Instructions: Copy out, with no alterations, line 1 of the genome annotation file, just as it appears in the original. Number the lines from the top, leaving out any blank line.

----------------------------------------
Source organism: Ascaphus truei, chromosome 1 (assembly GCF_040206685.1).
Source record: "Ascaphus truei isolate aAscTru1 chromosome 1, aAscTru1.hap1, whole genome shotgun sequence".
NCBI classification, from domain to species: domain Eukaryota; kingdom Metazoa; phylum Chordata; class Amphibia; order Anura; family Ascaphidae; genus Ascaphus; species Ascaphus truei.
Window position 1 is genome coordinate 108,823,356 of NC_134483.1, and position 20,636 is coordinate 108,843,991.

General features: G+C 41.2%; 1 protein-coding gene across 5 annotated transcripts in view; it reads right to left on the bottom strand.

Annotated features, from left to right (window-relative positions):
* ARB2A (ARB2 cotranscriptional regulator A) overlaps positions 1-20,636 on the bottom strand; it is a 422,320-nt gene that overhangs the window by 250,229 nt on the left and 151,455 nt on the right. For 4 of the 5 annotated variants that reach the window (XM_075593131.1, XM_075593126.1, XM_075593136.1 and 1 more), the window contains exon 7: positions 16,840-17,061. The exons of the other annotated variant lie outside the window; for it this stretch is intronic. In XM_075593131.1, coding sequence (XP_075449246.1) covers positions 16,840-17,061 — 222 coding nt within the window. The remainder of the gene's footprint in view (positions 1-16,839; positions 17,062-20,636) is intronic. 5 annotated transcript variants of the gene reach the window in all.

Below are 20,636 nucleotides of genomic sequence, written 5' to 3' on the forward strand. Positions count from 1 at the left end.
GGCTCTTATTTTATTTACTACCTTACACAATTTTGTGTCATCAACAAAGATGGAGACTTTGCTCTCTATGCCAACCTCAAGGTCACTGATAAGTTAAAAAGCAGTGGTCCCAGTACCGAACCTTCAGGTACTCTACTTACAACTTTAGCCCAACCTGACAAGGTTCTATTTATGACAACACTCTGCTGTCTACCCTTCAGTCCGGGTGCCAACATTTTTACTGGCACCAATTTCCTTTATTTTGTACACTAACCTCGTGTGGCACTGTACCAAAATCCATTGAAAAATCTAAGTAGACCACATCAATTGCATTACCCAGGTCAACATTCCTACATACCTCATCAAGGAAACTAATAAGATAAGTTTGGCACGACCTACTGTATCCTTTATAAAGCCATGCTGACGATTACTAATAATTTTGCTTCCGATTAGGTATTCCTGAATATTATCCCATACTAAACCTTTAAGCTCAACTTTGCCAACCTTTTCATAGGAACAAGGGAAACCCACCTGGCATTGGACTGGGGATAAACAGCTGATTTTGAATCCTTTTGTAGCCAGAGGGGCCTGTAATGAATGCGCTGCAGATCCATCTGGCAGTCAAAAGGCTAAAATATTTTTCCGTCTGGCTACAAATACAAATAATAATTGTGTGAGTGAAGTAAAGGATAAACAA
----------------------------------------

Source organism: Ascaphus truei, chromosome 1 (assembly GCF_040206685.1).